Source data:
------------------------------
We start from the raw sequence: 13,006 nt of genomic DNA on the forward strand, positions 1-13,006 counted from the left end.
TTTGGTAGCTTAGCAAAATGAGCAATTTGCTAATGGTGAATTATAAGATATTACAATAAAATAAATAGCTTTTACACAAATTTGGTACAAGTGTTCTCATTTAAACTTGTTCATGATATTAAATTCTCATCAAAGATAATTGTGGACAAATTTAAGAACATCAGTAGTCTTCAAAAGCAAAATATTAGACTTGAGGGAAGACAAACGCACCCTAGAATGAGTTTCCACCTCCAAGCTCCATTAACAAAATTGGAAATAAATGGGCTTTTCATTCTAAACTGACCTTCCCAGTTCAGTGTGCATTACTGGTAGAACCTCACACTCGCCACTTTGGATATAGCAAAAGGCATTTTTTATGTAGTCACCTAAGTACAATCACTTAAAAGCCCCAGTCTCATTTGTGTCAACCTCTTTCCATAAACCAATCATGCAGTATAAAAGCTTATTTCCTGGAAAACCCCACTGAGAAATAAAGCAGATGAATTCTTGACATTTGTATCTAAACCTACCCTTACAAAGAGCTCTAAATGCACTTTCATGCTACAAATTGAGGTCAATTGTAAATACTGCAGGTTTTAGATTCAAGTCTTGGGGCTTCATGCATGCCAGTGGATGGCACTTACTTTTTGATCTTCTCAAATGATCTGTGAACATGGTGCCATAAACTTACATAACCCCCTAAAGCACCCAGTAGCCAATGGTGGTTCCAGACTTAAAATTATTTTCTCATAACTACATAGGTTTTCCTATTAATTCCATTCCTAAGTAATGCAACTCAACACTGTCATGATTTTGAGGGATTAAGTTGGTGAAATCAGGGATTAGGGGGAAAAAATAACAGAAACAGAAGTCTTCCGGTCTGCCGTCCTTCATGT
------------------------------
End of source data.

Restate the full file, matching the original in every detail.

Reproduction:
We start from the raw sequence: 13,006 nt of genomic DNA on the forward strand, positions 1-13,006 counted from the left end.
TTTGGTAGCTTAGCAAAATGAGCAATTTGCTAATGGTGAATTATAAGATATTACAATAAAATAAATAGCTTTTACACAAATTTGGTACAAGTGTTCTCATTTAAACTTGTTCATGATATTAAATTCTCATCAAAGATAATTGTGGACAAATTTAAGAACATCAGTAGTCTTCAAAAGCAAAATATTAGACTTGAGGGAAGACAAACGCACCCTAGAATGAGTTTCCACCTCCAAGCTCCATTAACAAAATTGGAAATAAATGGGCTTTTCATTCTAAACTGACCTTCCCAGTTCAGTGTGCATTACTGGTAGAACCTCACACTCGCCACTTTGGATATAGCAAAAGGCATTTTTTATGTAGTCACCTAAGTACAATCACTTAAAAGCCCCAGTCTCATTTGTGTCAACCTCTTTCCATAAACCAATCATGCAGTATAAAAGCTTATTTCCTGGAAAACCCCACTGAGAAATAAAGCAGATGAATTCTTGACATTTGTATCTAAACCTACCCTTACAAAGAGCTCTAAATGCACTTTCATGCTACAAATTGAGGTCAATTGTAAATACTGCAGGTTTTAGATTCAAGTCTTGGGGCTTCATGCATGCCAGTGGATGGCACTTACTTTTTGATCTTCTCAAATGATCTGTGAACATGGTGCCATAAACTTACATAACCCCCTAAAGCACCCAGTAGCCAATGGTGGTTCCAGACTTAAAATTATTTTCTCATAACTACATAGGTTTTCCTATTAATTCCATTCCTAAGTAATGCAACTCAACACTGTCATGATTTTGAGGGATTAAGTTGGTGAAATCAGGGATTAGGGGGAAAAAATAACAGAAACAGAAGTCTTCCGGTCTGCCGTCCTTCATGT